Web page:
Berwick called on the audience to think about health in the context of communities, beyond the traditional enclaves of the health care system, saying, “The new news is that to achieve health and justice, we have to reconsider and redesign the very fabric of what we call health care today.”
The themes raised in Berwick’s talk and encapsulated in the center’s priorities were reflected in a short video featuring consumers who spoke about challenges they have faced in the current health care system, and what better consumer-centered care has meant for them.
A panel discussion at the launch featured John Arnold, project director for UHCAN Ohio; Amy Berman, senior program officer for The John A. Hartford Foundation; Stuart Butler, senior fellow at the Brookings Institution; Robert Crittenden, senior policy adviser on health care in the office of Washington Gov. Jay Inslee (D); and L. Toni Lewis, international vice president and chair of SEIU Healthcare. The panelists talked about what is needed to make consumer-centered care a reality for everyone. An animated discussion covered the role that markets would need to play, the predicted impact on the health care workforce, opportunities for states and the federal government, and the critical need for consumer voices—particularly from disadvantaged and vulnerable communities.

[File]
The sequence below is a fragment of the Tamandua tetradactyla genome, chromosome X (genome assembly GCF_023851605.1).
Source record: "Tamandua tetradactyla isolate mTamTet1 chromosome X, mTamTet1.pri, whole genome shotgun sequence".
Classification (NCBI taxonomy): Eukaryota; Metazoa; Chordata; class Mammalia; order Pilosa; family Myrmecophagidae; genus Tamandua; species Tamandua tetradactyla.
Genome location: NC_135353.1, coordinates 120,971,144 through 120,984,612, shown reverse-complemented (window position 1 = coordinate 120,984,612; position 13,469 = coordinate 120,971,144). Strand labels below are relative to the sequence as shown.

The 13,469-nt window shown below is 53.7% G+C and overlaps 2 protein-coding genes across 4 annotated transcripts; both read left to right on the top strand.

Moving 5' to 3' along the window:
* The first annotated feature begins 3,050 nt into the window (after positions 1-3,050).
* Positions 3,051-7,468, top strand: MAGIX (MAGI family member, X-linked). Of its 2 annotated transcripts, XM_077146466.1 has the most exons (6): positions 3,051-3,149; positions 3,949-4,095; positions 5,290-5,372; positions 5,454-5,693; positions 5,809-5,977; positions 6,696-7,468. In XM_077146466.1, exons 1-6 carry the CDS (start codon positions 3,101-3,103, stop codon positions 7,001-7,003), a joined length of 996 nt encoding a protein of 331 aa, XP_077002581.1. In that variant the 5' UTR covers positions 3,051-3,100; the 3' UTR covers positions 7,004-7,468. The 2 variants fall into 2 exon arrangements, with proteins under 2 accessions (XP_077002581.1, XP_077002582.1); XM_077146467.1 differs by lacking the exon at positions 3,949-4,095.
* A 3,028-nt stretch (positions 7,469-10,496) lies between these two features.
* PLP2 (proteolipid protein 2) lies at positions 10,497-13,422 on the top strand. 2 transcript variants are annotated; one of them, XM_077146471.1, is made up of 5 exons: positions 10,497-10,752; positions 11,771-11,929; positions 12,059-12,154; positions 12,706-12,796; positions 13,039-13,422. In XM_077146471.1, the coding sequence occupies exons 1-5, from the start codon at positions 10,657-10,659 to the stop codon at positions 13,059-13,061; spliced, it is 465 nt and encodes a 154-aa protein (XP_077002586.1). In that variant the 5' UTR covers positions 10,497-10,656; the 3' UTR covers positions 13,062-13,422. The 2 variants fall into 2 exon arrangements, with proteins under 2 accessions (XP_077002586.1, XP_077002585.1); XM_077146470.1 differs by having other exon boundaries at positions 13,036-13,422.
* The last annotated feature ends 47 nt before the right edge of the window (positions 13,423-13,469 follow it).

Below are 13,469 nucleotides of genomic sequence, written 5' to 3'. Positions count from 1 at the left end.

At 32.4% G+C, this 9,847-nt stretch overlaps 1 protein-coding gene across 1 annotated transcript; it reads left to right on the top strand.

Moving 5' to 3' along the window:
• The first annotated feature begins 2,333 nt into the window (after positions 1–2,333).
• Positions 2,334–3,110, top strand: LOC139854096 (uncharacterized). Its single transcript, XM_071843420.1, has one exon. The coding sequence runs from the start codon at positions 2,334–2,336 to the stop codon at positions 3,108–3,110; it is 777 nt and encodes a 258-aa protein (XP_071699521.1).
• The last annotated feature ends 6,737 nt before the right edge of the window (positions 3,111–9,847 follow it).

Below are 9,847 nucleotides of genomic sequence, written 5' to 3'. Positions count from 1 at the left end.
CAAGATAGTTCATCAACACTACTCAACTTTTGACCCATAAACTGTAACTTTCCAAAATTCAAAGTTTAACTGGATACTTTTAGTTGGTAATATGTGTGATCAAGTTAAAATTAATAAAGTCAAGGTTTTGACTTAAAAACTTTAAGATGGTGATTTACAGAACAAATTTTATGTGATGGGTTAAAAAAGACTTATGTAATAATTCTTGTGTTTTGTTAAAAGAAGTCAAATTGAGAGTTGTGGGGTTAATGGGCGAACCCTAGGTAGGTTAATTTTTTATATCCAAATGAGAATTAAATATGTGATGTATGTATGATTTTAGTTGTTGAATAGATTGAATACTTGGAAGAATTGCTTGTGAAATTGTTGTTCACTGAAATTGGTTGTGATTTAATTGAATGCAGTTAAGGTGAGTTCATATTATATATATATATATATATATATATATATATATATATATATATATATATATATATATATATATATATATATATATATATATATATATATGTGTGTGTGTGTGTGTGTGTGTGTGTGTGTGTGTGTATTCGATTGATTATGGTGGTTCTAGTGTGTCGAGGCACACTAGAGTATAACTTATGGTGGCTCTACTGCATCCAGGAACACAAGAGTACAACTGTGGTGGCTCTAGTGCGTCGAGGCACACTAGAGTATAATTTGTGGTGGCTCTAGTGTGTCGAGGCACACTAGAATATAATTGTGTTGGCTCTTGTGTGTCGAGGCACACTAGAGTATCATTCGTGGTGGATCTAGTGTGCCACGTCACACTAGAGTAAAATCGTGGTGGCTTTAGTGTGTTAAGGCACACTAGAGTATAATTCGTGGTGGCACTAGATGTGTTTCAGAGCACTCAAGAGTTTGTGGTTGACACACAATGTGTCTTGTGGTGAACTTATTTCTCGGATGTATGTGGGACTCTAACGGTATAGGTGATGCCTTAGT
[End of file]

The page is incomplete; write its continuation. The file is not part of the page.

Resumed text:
Butler emphasized the importance of empowering communities and community institutions, such as families, churches, and senior villages. A self-described “nice conservative,” he discussed his work in the context of his interest in the structures that are necessary for people to be successful in life. He said that these include “the education system, the health system, social services, community housing, and how we can better integrate those together, so that not only can people have better health, but also more opportunity to move up the economic ladder.”
Berman described her dual role, both as a staffer at The John A. Hartford Foundation, where she works to advance health system design that better serves the needs of older Americans, and as a person with terminal breast cancer. She described how, as an engaged patient, she has directed her care in a way that has allowed her to feel well. Along the way, she estimates, she has saved her insurer about a million dollars by avoiding care that she did not want!
Berman ended the panel with a statement that perfectly captures the purpose of the center. She said, “We live in a pre-Copernican model where all of the planets float around the health care system; the patient is just one of them. What we need is a shift …an entirely new frame, and this will shift everything when we do it….We need the person at the center. We need to put the sun where it belongs.”
I could not have said it better.